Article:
This morning we want to start out by saying a bit more about the city of Philippi. We’ve talked a little bit about the experiences of Paul – we’ve talked a little bit about Christian community in Philippi and about their experiences – but we want to say a little more about the city of Philippi itself.
The city of Philippi was founded about 400 years before Christ, and the city got its name from the king who founded it. His name was Philippos – he was king of the ancient Greek kingdom of Macedonia, there on the northern shore of the Agean Sea. Philippos founded this particular city for the typical kinds of reasons – there were gold mines in the area, and he wanted to control the gold mines – there was a well-travelled road passing through the region – and he wanted to control the road, too.
Now king Philippos was a relatively successful and powerful king within the wider context of Ancient Greece – and he had grand plans to expand his rule and his kingdom. It so happened, however, that Philippos was assassinated before he could implement his plans. But his son Alexander became king after Phillipos and pursued his father’s expansionist plans. The son of Philippos turns out to have been none other than Alexander the Great, who established one of the largest empires in the ancient world – from Greece in the West – to India and the Himalayas in the East. Continue reading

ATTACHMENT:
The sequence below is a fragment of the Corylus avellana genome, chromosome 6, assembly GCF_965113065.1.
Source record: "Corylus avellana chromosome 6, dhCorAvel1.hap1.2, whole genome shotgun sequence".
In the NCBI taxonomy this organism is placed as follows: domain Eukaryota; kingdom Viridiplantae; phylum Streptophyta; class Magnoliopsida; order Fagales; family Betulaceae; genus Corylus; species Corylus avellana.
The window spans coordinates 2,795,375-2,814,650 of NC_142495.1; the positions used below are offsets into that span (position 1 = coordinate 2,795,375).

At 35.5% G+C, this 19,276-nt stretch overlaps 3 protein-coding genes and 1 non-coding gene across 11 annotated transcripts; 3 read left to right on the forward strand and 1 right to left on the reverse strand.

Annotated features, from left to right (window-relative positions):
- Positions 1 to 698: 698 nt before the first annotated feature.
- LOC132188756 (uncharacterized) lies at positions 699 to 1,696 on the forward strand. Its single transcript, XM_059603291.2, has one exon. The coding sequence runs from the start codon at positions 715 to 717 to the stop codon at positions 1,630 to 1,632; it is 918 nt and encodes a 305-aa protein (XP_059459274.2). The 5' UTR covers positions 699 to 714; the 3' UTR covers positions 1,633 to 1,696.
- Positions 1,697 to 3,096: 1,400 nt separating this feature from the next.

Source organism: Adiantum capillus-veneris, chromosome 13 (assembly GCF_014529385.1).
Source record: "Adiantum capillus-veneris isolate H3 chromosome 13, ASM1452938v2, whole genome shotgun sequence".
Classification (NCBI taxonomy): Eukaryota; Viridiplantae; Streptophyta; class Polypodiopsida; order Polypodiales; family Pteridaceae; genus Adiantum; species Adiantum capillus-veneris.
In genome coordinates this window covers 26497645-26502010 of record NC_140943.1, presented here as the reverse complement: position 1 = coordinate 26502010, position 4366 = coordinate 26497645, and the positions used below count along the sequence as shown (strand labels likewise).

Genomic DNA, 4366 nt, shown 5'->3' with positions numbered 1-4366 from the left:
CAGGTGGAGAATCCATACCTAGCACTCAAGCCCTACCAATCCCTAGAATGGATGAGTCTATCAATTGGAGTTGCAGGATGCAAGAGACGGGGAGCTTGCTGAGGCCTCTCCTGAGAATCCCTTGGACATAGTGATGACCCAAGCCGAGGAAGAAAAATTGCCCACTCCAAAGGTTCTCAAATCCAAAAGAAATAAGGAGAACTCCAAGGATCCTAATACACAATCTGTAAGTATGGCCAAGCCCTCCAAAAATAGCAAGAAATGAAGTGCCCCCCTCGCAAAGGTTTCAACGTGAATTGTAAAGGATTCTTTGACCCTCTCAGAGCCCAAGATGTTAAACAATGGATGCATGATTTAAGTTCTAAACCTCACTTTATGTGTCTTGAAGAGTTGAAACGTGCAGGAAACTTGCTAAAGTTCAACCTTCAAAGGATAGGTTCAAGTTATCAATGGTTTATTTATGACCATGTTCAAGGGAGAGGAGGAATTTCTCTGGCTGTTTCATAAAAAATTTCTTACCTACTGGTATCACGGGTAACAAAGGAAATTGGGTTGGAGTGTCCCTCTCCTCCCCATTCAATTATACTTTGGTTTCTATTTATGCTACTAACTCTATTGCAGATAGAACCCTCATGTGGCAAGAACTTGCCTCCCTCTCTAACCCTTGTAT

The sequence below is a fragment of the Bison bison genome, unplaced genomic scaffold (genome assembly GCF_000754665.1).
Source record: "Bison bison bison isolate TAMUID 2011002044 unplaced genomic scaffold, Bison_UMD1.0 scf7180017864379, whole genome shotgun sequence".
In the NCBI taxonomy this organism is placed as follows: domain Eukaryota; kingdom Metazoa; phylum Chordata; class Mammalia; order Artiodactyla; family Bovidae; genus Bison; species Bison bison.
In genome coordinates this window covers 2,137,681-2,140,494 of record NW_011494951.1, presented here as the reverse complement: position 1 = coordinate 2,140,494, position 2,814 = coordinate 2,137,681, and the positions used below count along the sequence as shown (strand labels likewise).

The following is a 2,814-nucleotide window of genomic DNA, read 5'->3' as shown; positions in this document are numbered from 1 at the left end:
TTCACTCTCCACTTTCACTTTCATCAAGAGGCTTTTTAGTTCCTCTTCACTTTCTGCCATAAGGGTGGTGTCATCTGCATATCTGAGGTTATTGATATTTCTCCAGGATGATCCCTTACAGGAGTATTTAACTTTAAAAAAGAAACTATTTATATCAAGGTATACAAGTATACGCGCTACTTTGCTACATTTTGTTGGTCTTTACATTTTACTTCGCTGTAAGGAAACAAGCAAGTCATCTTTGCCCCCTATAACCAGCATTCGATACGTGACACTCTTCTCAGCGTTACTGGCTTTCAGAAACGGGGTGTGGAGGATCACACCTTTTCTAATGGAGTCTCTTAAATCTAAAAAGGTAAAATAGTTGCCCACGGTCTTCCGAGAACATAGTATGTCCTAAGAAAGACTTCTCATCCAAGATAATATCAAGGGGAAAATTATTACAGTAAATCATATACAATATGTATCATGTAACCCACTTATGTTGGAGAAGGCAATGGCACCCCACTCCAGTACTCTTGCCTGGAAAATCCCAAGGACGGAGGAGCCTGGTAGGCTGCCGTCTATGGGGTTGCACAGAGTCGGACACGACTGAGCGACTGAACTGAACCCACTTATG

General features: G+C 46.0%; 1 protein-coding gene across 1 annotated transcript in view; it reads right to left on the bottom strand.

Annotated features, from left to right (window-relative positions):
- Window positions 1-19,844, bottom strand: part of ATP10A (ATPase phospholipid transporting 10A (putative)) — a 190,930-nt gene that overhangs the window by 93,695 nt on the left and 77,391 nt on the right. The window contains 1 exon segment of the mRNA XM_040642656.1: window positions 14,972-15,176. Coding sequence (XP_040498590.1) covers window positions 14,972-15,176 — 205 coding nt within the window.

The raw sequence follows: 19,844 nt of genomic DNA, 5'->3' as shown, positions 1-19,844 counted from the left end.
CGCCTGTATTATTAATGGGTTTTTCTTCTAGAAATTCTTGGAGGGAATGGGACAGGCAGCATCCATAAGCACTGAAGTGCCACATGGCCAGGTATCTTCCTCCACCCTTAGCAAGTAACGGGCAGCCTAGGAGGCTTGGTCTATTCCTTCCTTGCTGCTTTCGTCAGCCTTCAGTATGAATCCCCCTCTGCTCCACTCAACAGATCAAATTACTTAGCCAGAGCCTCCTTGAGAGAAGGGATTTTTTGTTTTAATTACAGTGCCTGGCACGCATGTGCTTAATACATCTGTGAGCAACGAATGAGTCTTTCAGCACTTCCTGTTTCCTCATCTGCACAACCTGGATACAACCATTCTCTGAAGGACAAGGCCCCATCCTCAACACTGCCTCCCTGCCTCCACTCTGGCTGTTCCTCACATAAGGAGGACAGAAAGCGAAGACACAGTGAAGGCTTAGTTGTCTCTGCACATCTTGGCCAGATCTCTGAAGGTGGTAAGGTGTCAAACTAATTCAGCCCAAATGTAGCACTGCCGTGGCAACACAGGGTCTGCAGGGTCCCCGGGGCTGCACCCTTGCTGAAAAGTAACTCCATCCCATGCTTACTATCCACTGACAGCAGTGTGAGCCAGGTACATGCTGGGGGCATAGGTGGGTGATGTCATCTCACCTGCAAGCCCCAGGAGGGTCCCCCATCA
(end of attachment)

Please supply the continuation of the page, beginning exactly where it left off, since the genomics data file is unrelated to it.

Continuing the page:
My sermon from this past Sunday – the first in a series in the book of James.
This morning we begin a series of sermons in the book of James – a relatively short letter that comes just after the book of Hebrews in the New Testament. The book of James, as we’ll see, gets down very quickly to the nitty-gritty of the Christian life – how to behave; what’s worth putting your energy into; what our relationships should look like. James gets down very quickly to the basics of Christian life and action. In many ways we may find this refreshing. We don’t always want intellectual discussions about theology. We don’t always want conversations about realities that seem to hover 15 feet off the ground – never touching down in the world where we live. So already in terms of the big picture of James maybe we are encouraged. Sounds like someone we want to hear from.
But of course we have to get into the details of what James says. As we do so, the going gets tough, pretty quickly. In fact, listening to James is a lot like listening to the Old Testament prophets. Listening to James is a lot like listening to Jesus. The fact that James sounds a lot like Jesus probably shouldn’t come as a surprise since the James who wrote this letter was probably none other than Jesus’ own half-brother. Just as in the case of the prophets and of Jesus, in listening to James there may well be moments when we respond by saying – come on you can’t really mean that.